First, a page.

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Sir Paul sings tribute to Harrison



LIVERPOOL, England -- Sir Paul McCartney performed "Yesterday" in memory of his former band mate George Harrison at a tribute concert in The Beatles' hometown.

McCartney took to the stage at the end of Sunday night's show and dedicated his a cappella version of the hit to the man he called "my baby brother."

"I thought I should just come on and say how much George would have loved this," McCartney told the cheering crowd of 2,300 at the Empire Theatre.

McCartney altered the lyrics slightly in Harrison's memory, singing: "Why he had to go, he would not say."

EXTRA INFORMATION
In-Depth: George Harrison - the quiet Beatle 
 

The concert, which will benefit cancer charities, was held on the day Harrison celebrated as his birthday -- which records show as falling on February 25. Harrison, who died of cancer on November 29, would have been 59.

Beatles' contemporaries Gerry and the Pacemakers and other Liverpool musicians also performed.

Before the show, McCartney recalled meeting Harrison as a teenager while riding the bus to school.

"We go way back," McCartney said. "We both used to live in Speke and he used to get on the bus one stop after me. We used to have a half an hour on the bus to talk about guitars and music and stuff like that.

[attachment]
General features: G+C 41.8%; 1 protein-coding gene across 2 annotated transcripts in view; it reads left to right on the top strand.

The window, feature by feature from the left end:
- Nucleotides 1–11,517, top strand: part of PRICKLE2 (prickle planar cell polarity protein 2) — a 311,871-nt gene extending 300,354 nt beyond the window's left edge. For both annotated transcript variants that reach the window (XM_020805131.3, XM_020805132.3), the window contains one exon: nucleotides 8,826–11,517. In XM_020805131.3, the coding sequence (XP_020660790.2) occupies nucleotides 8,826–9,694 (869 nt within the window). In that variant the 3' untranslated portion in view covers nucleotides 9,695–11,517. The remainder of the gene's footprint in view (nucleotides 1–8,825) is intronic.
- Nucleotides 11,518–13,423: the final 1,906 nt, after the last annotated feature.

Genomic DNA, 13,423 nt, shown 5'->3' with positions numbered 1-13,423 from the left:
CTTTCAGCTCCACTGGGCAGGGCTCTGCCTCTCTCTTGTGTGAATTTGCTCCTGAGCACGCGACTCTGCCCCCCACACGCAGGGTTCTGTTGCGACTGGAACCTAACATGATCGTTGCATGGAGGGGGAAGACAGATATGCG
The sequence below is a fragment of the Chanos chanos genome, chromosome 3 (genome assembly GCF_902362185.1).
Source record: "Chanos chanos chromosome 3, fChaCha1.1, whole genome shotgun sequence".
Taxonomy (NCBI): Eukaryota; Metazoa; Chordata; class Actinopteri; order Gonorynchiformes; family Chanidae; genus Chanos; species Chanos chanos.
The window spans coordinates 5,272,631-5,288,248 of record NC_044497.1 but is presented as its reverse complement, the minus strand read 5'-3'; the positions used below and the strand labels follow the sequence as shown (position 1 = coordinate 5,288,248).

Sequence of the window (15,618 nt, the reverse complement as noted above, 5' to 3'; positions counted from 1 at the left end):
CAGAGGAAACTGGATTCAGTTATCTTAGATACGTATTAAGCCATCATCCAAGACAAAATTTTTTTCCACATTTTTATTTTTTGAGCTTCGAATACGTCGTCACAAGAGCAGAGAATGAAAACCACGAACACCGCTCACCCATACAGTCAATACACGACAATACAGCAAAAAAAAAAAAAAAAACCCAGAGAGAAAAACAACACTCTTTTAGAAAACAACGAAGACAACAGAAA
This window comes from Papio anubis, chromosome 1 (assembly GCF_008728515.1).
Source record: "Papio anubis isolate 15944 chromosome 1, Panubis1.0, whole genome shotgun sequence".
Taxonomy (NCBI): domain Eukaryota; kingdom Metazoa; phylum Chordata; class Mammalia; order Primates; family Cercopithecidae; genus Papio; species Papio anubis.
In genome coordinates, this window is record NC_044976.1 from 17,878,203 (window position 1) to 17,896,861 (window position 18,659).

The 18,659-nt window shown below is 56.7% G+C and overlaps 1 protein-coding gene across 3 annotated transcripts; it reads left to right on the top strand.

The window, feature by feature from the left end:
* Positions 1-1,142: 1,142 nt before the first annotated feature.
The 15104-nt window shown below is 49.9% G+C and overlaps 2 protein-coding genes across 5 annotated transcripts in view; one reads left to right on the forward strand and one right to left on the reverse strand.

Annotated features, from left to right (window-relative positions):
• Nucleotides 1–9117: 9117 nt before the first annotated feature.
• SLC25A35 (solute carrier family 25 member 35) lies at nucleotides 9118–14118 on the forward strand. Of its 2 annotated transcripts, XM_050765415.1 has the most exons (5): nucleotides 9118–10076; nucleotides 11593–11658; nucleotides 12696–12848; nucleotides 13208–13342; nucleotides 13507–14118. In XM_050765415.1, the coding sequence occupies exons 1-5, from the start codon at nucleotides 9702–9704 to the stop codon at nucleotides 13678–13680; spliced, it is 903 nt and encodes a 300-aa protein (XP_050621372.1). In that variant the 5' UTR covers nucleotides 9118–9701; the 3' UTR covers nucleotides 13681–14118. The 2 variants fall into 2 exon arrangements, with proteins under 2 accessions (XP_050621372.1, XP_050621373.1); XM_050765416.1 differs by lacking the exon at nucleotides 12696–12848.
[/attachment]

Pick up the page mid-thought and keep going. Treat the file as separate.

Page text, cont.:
"He was a lovely bloke. He gave a lot to the world -- his music and his spirituality. He was always a very strong man. I think he would be delighted with this," he added.

George Harrison
George Harrison  

After the show, McCartney added: "It's been a very emotional evening."

The Beatles Story museum in Liverpool was to unveil a tribute wall to Harrison on Monday and plans talks on a "fitting and more permanent form of tribute."

Liverpool Lord Mayor Gerry Scott said Harrison was "one of the great Liverpudlians."

"He was a special individual who cared about the world and his fellow man," Scott said. "He will be missed by everyone in his home city and this is a lovely -- and very personal -- way for people to share their memories of him."



 
 
 
 



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